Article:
With bloody veins expecting overthrow,

Are stored with corn to make your needy bread

And give them life whom hunger starved half dead.

all, kneeling

The gods of Greece protect you, and we'll pray for you.


Arise, I pray you, rise.

We do not look for reverence, but for love,

And harborage for ourself, our ships, and men.

Cleon, rising, with the others

The which when any shall not gratify

Or pay you with unthankfulness in thought,

Be it our wives, our children, or ourselves,

The curse of heaven and men succeed their evils!

Till when -- the which I hope shall ne'er be seen --

Your Grace is welcome to our town and us.


Which welcome we'll accept, feast here awhile,

Until our stars that frown lend us a smile.

They exit.


Excerpted from Pericles by William Shakespeare Copyright © 2005 by William Shakespeare.
Excerpted by permission.
All rights reserved. No part of this excerpt may be reproduced or reprinted without permission in writing from the publisher.
Excerpts are provided by Dial-A-Book Inc. solely for the personal use of visitors to this web site.

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Table of Contents

Publisher's Note vii
The Theatrical World ix
The Texts of Shakespeare xxv
Introduction xxxi
Note on the Text xlvii
Pericles Prince of Tyre 1
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See All Sort by: Showing 1 – 20 of 50 Customer Reviews
  • Posted September 6, 2011

    Book of knowledge

    Amazing great teriffic those are my three words how l discribe the book.

    1 out of 2 people found this review helpful.

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  • Anonymous

    Posted January 25, 2015

    Heatherstar 3

    Gloss, i called you but hung up because i chickened out... sorry im jut not very comfortable talking on the phone with meone ive never met in rl... Dx

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  • Anonymous

    Posted January 22, 2015


    I'm not gonna call you at nine your time, Waffle, because l don't know what you'd be doing. It was fun calling you. C: l don't talk much. And you sound nice. Kinda like my second cousin. ... Talking to people l met online makes me lonely for friends in real. I need faces. ;-; l need hugs. ;-; l have been deprived. Steeil, we remember you. It's just that things are boring and conversations are all over the place.<p>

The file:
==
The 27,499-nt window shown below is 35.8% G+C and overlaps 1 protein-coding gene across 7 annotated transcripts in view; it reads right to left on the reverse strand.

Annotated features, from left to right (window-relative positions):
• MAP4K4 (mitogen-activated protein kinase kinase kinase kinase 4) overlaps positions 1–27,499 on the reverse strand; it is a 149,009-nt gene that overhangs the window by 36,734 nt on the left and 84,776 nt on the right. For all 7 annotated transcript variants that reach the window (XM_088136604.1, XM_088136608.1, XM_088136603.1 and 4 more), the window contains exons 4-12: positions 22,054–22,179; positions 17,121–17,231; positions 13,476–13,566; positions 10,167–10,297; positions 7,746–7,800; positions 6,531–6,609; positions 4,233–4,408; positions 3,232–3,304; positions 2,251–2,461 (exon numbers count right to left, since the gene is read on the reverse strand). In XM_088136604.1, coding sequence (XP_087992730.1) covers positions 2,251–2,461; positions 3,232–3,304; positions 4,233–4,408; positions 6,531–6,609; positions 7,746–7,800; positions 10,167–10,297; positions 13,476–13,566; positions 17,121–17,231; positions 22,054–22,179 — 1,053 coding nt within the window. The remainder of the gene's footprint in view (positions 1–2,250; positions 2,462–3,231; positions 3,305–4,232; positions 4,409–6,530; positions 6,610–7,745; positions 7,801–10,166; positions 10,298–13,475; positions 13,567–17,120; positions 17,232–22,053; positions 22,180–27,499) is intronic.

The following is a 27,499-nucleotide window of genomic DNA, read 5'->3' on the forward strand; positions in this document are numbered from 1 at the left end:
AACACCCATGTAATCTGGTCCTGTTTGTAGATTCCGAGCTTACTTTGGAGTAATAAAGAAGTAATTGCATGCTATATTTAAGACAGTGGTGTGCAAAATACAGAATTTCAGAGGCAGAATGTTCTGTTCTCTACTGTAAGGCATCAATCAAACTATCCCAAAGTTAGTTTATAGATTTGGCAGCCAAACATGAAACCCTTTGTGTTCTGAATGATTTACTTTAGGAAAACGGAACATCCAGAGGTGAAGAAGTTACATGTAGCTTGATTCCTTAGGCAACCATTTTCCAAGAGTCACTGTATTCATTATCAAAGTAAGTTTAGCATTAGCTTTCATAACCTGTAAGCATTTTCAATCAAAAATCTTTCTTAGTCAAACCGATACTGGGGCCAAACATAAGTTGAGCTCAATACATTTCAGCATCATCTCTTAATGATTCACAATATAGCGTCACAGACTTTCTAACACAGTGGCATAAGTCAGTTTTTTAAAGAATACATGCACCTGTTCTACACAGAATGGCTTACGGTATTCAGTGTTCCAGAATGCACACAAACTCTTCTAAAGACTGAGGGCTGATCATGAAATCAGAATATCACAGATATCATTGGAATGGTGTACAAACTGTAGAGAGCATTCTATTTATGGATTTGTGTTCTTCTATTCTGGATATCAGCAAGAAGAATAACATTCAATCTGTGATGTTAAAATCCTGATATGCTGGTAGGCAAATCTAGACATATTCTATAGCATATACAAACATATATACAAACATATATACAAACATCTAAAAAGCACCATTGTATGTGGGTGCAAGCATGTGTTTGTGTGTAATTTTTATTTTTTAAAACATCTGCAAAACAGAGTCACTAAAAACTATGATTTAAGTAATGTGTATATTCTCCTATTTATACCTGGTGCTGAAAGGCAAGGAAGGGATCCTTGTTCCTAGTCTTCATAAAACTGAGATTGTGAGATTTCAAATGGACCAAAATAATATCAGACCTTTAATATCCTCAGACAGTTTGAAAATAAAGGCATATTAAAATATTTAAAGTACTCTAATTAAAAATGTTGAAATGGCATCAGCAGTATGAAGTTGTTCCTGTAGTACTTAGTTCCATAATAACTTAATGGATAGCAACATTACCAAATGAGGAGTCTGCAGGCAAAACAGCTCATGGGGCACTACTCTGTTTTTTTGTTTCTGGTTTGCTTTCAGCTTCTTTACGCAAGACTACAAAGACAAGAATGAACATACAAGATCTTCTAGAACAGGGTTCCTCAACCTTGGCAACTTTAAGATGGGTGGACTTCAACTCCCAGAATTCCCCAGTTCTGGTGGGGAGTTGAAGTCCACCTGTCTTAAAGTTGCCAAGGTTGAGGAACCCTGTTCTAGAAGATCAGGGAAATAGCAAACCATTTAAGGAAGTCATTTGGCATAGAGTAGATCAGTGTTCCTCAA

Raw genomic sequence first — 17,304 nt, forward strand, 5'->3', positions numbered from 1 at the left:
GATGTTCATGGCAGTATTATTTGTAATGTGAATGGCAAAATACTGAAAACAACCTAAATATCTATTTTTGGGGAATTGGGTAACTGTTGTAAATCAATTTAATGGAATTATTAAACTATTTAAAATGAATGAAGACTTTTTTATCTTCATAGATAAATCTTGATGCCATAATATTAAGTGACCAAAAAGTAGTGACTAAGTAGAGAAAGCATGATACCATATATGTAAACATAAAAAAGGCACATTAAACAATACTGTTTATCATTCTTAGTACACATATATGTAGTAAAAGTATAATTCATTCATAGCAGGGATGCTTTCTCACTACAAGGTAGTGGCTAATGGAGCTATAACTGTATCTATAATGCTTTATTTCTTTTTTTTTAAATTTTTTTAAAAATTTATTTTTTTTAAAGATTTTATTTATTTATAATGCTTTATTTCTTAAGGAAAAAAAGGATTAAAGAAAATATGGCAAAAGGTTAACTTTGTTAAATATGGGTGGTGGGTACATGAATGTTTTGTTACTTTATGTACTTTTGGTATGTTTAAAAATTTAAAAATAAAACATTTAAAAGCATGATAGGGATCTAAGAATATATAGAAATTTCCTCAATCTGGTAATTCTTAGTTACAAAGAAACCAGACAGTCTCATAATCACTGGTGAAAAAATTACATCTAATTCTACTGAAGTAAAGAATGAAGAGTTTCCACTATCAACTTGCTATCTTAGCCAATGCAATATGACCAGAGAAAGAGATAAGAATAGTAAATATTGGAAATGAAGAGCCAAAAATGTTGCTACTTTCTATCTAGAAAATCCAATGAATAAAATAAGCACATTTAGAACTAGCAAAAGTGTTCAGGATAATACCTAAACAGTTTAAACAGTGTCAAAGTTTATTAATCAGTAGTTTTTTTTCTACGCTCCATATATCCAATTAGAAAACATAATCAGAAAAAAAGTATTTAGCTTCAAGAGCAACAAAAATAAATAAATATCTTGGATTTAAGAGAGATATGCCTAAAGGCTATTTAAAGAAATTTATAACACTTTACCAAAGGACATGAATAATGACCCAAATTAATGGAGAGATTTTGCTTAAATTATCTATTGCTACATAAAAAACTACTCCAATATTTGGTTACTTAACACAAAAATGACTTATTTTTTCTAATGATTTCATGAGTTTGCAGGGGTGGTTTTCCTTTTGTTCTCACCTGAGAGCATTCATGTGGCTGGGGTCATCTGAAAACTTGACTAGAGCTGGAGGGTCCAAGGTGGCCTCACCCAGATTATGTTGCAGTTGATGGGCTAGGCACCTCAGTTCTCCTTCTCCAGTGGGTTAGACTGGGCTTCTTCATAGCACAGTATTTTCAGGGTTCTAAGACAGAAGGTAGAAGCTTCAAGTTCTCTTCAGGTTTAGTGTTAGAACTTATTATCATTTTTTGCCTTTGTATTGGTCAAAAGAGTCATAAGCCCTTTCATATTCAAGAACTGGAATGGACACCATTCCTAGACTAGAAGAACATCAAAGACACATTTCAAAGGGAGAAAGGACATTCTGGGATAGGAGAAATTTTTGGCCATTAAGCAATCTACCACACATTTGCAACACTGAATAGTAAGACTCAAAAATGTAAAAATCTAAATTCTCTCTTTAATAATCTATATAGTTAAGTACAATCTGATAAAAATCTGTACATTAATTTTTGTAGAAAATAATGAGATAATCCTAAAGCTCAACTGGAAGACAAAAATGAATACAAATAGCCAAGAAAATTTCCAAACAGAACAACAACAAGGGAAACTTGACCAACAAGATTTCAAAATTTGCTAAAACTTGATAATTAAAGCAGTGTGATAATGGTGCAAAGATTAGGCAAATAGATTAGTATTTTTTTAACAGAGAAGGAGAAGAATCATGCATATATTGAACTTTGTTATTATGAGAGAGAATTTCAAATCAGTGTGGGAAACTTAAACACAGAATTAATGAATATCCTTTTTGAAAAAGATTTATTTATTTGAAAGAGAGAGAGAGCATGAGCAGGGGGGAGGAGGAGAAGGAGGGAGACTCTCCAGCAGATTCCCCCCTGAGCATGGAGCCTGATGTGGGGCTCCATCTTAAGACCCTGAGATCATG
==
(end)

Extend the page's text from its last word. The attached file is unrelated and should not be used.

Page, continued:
Waffle, who answered the phone that one time? I'm just curious. Oh, and what state?

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  • Anonymous

    Posted January 23, 2015


    I'm dumb. My number's 1-612-202-7197.

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  • Anonymous

    Posted January 25, 2015

    Heatherstar 2

    Hey wolf, is itvokay if i text you? Just wondering...

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  • Anonymous

    Posted January 11, 2015


    The oldest of the LightClan members is me. And i'm grounded Wolf. And under a lot of pressure. That's where I am.

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  • Anonymous

    Posted December 25, 2014

    A Very Merry Christmas to TwoClan ...

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  • Anonymous

    Posted December 23, 2014

    I'm Ravenwing.

    A mysterious-looking jet-black she-cat with dark blue eyes and a white chin, tail-tip, and forepaw pads in. "Hello," she mews. "I'm Ravenwing. I would like to join."

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  • Anonymous

    Posted January 16, 2015


    Soon, l will be able to be here again. If Steeil is still here, l think l will die of surprise and yeah. Too tired to think. Zzzzzzz.

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  • Anonymous

    Posted December 18, 2014


    "Mew." She layed on the ground.

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  • Anonymous

    Posted January 21, 2015


    My real name is Gabriel (I can give you the last name on the phone), time zone is Central, and phone number is 612-377-9515. Just be careful if my parents answer. Say you're a friend that moved away from school or something. (Keewaydin, Oak Grove Elementary, and Oak Grove Middle are all acceptable.) Ask for Gabe. I'll give you my cell number later, but it is currently taken away for reasons including a kid who was high on marijuana, swearing, and personal space issues.

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  • Anonymous

    Posted December 14, 2014

    Wolfeh @ Green Eyes

    Eyes don't grin, ya dic<_>kbag.

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  • Anonymous

    Posted December 14, 2014

    Green Eyes

    "My identity is none of your concern." The cat snarls.

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  • Anonymous

    Posted December 17, 2014


    I yawn. "Kitten, what am I going to name you? I KNOW! Your name is Kitten."

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  • Anonymous

    Posted November 28, 2014


    Not Swift.. o.o

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  • Anonymous

    Posted November 27, 2014


    She padds in curiously.

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  • Anonymous

    Posted November 26, 2014


    D: l am not special? I am special! I am the great RPer that everyone knows! xD l'm legit everywhere. Name a place, and l've probably been there. :3

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  • Anonymous

    Posted November 25, 2014

    To JetFrost

    May l RP Birdwish? Please? *puppy dog eyes*

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  • Anonymous

    Posted November 25, 2014


    ((Book title for da chatroom? Oh! We should TOTALLY get MagiKKal (you spelled it wrong :P) to join! Dat be so cooooooool!))

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  • Anonymous

    Posted January 15, 2015


    Call me about it, Littles :P lol and Waffle? I am going to drive to *insert area that you live in*, break down your door, force the phone into your hand, and make you call me.